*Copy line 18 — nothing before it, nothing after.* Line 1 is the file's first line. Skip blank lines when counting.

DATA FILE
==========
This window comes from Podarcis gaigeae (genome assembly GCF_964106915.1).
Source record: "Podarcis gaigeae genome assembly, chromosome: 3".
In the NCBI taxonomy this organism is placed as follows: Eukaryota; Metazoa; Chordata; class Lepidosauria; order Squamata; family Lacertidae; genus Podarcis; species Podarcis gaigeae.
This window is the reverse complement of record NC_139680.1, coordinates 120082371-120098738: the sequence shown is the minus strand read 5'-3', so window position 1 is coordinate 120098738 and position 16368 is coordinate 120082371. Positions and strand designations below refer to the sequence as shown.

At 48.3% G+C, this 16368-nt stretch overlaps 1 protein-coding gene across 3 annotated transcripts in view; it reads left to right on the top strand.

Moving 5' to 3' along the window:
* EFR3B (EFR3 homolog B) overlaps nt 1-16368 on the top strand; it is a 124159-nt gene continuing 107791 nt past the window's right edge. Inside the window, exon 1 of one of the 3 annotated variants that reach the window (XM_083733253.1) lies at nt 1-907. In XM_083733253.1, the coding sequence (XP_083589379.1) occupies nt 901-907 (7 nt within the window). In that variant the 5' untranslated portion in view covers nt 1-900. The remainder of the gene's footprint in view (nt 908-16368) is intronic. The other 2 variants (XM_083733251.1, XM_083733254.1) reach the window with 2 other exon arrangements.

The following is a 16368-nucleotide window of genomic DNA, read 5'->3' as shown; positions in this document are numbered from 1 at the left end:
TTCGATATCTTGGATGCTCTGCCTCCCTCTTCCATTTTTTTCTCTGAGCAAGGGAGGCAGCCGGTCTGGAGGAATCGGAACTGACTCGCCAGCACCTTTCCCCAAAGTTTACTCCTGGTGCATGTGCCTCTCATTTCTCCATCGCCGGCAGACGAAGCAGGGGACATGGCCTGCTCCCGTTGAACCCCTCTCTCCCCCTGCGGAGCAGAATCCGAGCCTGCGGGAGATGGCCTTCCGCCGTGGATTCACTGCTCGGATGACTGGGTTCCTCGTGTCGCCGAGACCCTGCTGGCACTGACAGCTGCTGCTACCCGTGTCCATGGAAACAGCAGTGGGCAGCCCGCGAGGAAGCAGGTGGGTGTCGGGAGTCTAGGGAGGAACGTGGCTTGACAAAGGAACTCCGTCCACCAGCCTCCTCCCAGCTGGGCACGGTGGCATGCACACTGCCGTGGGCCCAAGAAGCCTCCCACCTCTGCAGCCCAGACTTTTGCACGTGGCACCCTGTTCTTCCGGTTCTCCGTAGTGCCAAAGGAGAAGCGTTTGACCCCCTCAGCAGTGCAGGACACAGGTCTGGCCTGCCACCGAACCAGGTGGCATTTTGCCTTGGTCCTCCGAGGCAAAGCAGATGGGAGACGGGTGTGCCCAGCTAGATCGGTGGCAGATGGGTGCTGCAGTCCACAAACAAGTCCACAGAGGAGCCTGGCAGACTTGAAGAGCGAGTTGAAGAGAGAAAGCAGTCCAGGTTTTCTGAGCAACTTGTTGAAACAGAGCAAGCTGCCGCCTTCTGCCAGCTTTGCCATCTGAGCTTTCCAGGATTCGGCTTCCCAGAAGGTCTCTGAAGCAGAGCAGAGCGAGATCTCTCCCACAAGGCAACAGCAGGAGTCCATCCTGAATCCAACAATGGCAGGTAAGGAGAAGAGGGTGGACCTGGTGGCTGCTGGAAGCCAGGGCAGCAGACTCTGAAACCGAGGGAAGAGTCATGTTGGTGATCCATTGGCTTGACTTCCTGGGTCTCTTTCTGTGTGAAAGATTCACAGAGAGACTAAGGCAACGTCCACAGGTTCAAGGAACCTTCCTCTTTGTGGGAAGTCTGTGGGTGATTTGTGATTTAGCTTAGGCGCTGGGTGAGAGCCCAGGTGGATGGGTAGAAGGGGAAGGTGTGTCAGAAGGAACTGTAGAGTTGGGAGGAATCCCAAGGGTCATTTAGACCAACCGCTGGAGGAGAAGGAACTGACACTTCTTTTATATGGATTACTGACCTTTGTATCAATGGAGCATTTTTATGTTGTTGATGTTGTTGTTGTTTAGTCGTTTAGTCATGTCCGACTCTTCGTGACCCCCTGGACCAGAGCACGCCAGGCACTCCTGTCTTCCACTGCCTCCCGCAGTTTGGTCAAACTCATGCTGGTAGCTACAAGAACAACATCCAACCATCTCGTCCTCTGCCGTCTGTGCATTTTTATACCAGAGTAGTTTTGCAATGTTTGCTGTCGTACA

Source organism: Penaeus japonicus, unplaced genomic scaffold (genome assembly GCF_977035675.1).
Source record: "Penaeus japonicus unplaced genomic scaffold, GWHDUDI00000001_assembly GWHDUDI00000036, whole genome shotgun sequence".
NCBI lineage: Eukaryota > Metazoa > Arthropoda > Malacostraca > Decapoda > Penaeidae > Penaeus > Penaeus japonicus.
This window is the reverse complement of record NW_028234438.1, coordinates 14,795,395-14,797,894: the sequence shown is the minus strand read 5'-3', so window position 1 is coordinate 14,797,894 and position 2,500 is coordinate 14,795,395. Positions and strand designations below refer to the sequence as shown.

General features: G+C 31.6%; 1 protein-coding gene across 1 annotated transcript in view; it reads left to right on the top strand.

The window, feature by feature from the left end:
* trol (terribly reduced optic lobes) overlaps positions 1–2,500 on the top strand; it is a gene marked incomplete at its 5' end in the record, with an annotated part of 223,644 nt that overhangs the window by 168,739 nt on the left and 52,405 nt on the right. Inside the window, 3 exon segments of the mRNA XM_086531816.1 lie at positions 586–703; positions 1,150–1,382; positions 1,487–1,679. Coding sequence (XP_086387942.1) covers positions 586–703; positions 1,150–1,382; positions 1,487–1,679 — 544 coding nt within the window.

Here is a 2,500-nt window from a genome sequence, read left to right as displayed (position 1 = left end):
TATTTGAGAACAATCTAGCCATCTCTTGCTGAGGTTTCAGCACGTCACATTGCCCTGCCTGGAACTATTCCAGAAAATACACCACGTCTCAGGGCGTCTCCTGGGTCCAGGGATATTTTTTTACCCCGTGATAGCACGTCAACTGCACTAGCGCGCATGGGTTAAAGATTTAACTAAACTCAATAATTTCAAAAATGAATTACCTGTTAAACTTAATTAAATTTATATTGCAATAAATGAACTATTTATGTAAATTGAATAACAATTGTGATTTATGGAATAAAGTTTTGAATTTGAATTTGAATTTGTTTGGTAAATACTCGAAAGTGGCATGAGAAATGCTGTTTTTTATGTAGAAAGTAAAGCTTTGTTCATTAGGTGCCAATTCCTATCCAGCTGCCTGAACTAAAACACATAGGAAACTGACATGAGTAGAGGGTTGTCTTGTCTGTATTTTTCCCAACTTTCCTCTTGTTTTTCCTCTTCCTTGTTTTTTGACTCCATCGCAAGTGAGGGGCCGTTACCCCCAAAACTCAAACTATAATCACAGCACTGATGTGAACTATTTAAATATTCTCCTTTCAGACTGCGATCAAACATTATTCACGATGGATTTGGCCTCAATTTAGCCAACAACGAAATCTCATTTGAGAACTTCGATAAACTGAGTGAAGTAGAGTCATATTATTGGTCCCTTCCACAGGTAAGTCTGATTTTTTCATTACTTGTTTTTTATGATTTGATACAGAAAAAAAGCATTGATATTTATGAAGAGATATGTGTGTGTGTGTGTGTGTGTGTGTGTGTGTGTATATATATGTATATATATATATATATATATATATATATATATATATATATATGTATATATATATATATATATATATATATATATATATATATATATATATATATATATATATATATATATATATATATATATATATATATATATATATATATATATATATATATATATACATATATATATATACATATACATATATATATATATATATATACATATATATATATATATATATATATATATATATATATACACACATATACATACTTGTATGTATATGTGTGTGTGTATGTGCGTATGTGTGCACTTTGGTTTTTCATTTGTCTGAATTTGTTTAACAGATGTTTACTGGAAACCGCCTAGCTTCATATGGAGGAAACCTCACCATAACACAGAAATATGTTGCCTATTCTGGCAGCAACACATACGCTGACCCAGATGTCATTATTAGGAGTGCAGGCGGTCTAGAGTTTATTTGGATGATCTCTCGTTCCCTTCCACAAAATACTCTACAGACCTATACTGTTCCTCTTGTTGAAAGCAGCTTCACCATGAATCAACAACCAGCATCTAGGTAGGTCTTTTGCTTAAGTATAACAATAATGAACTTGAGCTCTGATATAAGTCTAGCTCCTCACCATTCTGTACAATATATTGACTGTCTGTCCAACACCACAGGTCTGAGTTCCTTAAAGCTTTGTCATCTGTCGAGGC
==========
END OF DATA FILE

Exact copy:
TATTTGAGAACAATCTAGCCATCTCTTGCTGAGGTTTCAGCACGTCACATTGCCCTGCCTGGAACTATTCCAGAAAATACACCACGTCTCAGGGCGTCTCCTGGGTCCAGGGATATTTTTTTACCCCGTGATAGCACGTCAACTGCACTAGCGCGCATGGGTTAAAGATTTAACTAAACTCAATAATTTCAAAAATGAATTACCTGTTAAACTTAATTAAATTTATATTGCAATAAATGAACTATTTATGTAAATTGAATAACAATTGTGATTTATGGAATAAAGTTTTGAATTTGAATTTGAATTTGTTTGGTAAATACTCGAAAGTGGCATGAGAAATGCTGTTTTTTATGTAGAAAGTAAAGCTTTGTTCATTAGGTGCCAATTCCTATCCAGCTGCCTGAACTAAAACACATAGGAAACTGACATGAGTAGAGGGTTGTCTTGTCTGTATTTTTCCCAACTTTCCTCTTGTTTTTCCTCTTCCTTGTTTTTTGACTCCATCGCAAGTGAGGGGCCGTTACCCCCAAAACTCAAACTATAATCACAGCACTGATGTGAACTATTTAAATATTCTCCTTTCAGACTGCGATCAAACATTATTCACGATGGATTTGGCCTCAATTTAGCCAACAACGAAATCTCATTTGAGAACTTCGATAAACTGAGTGAAGTAGAGTCATATTATTGGTCCCTTCCACAGGTAAGTCTGATTTTTTCATTACTTGTTTTTTATGATTTGATACAGAAAAAAAGCATTGATATTTATGAAGAGATATGTGTGTGTGTGTGTGTGTGTGTGTGTGTGTGTATATATATGTATATATATATATATATATATATATATATATATATATATATATGTATATATATATATATATATATATATATATATATATATATATATATATATATATATATATATATATATATATATATATATATATATATATATATATATATATATATATATATATATACATATATATATATACATATACATATATATATATATATATATACATATATATATATATATATATATATATATATATATATACACACATATACATACTTGTATGTATATGTGTGTGTGTATGTGCGTATGTGTGCACTTTGGTTTTTCATTTGTCTGAATTTGTTTAACAGATGTTTACTGGAAACCGCCTAGCTTCATATGGAGGAAACCTCACCATAACACAGAAATATGTTGCCTATTCTGGCAGCAACACATACGCTGACCCAGATGTCATTATTAGGAGTGCAGGCGGTCTAGAGTTTATTTGGATGATCTCTCGTTCCCTTCCACAAAATACTCTACAGACCTATACTGTTCCTCTTGTTGAAAGCAGCTTCACCATGAATCAACAACCAGCATCTAGGTAGGTCTTTTGCTTAAGTATAACAATAATGAACTTGAGCTCTGATATAAGTCTAGCTCCTCACCATTCTGTACAATATATTGACTGTCTGTCCAACACCACAGGTCTGAGTTCCTTAAAGCTTTGTCATCTGTCGAGGC